Otherwise, to address her congestion, there are some home treatments we can start here. First, I would suggest taking her in the bathroom while you run a hot shower. The steam will help loosen and clear any of the snot congesting her. You can also use a baby nebulizer/humidifier, but often cats don’t like things held up to their faces. That said, you can alternatively make a little ‘steam tent’ with her in her carrier, a humidifier or nebulizer, and a bed sheet over both.
Otherwise, if she is building up mucus that the steam isn't shifting, use a cotton ball moistened with warm water to wipe away crust and mucus you can reach. As well, you can also use saline nasal drops (like Ocean Mist or Little Noses but not anything medicated) to relieve her congestion. To do so, take one at a time and tilt their head back and drop two to three drops in one nostril. Cats hate this, but it helps. After the drops go down, you can let the head up and wipe away any discharge that gets loosened. Then repeat with the other nostril.
Just to note, if her nausea has been addressed and you found that she still wasn't keen on smelly/warmed foods, you can consider carefully syringe feeding her with an OTC calorically dense critical care diets (ie Hill's A/D, Clinicare, Royal Canin Recovery diet) available from the vets or even wet kitten food. All have more nutrition per bite and can allow you to get more nutrition into her, even if you cannot get a large volume of food in.
Overall, Toastie's signs do not quite fit with her original GI issue but raise concerns of a possible aspiration of vomit into the back of her airway or lungs. As well, we cannot rule out an opportunistic cat flu agent taking advantage of her compromised state. Therefore, I would suggest adding the above into your current care for her. As well, we'd want to consider possible having her vet start antibiotics if this discharge is snotty, cat appetite stimulants +/- a feline friendly anti-inflammatory (as long as the GI signs are settled) to reduce nasal inflammation and irritation to get her breathing better and hopefully eating better for us as well.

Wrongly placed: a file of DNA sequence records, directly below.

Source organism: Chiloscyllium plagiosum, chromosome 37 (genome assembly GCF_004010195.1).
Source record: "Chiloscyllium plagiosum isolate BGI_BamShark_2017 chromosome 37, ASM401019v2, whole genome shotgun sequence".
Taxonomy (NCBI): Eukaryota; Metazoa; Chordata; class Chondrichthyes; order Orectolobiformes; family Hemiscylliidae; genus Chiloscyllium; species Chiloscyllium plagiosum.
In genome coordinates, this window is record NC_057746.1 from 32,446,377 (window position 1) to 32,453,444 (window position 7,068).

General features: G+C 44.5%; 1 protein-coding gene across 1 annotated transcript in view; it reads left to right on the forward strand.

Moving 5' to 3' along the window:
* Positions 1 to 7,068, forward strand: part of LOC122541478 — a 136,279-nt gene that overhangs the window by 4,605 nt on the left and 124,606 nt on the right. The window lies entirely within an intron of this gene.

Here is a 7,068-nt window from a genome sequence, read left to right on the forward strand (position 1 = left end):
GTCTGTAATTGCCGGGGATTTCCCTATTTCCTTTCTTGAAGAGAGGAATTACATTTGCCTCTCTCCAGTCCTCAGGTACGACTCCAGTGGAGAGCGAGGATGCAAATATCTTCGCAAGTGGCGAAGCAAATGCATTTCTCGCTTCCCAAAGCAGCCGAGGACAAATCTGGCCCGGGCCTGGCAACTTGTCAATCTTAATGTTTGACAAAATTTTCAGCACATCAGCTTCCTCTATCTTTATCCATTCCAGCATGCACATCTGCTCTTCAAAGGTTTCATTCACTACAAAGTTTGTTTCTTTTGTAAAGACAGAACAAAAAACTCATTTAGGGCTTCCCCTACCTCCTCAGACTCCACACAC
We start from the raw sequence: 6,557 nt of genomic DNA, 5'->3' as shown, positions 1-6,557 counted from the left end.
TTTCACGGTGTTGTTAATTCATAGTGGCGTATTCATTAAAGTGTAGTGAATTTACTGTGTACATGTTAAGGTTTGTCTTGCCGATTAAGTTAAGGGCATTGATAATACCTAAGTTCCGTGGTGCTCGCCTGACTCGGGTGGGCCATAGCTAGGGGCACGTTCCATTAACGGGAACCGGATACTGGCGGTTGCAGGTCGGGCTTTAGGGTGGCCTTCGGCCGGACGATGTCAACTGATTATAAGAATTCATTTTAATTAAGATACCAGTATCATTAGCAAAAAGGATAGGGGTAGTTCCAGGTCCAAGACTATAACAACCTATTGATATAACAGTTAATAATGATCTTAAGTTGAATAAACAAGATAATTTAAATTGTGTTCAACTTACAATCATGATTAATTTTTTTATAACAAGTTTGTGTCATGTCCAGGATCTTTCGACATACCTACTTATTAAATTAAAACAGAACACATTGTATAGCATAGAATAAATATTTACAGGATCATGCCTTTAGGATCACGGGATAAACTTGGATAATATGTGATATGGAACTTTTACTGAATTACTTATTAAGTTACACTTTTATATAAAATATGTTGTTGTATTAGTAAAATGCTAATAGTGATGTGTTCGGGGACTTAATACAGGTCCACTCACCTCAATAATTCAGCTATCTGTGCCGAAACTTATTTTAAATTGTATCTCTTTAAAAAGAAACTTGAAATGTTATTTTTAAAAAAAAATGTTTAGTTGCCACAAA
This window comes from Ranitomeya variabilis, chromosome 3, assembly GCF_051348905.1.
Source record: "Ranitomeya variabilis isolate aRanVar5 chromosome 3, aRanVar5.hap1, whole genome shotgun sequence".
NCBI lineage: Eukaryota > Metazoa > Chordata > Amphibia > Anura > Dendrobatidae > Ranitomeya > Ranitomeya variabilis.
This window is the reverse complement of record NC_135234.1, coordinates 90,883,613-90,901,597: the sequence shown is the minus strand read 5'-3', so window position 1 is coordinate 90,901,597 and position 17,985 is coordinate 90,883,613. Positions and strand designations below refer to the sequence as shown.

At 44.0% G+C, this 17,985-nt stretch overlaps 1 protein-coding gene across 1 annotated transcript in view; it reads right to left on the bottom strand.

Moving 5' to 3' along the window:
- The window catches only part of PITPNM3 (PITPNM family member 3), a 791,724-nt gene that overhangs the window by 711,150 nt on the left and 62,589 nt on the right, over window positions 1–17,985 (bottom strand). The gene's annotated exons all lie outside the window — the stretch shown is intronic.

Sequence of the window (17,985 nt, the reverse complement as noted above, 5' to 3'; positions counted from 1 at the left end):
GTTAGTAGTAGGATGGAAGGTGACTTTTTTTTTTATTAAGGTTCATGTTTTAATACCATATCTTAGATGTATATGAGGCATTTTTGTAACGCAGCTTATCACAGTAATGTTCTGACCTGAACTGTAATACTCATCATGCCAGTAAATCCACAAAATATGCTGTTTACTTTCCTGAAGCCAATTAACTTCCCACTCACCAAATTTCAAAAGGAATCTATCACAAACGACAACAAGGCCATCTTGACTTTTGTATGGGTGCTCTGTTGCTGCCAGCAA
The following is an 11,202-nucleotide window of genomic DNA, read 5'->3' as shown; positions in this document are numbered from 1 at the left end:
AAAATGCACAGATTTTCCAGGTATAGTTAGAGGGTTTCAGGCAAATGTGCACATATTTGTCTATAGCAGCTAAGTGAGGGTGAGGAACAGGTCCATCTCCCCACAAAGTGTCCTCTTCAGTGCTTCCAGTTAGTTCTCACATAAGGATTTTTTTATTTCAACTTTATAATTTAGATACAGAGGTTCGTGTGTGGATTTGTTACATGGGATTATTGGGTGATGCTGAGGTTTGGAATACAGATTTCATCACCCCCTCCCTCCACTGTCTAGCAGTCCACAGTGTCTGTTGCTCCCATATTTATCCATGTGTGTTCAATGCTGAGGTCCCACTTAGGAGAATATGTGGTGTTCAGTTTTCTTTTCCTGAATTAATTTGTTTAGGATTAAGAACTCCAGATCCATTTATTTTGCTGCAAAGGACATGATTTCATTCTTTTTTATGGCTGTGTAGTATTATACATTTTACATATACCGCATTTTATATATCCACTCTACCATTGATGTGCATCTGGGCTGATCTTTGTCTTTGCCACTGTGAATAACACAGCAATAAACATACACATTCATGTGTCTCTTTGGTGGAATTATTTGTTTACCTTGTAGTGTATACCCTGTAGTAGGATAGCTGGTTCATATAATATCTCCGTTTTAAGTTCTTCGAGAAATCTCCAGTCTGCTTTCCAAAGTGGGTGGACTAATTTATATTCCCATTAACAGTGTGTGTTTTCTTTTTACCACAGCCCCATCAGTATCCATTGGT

I hope this information is helpful.
If you need any additional information, do not hesitate to ask!
All the best,
Dr. B.
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Customer: replied 1 year ago.
Thank you so much.
Expert:  Dr. B. replied 1 year ago.
You are very welcome, my dear.
All the best for Toastie,
Dr. B.
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If you have any other questions, please ask me – I’ll be happy to respond. Please remember to rate my service once you have all the information you need as this is how I am credited for assisting you today. Thank you! : )
Customer: replied 1 year ago.
We found a swelling by her neck and when I took her to the vet this evening she found a fly larvae in her. That's seriously gross. Anyways they gave her mirtazapine for her appetite and it's been four hours and she still hasn't eaten. Should I be concerned seeing as this is the third day she hasn't consumed anything.
Expert:  Dr. B. replied 1 year ago.
Poor Toastie, that's not nice.
It can take a few hours for the medication to get them eating. As well, sometimes a bit of syringe feeding (to remind them that food is important) can help. So, if she hasn't vomited, I'd gently syringe feed some wet kitten food or one of those alternative diets to just get some food in.
All the best,
Dr. B.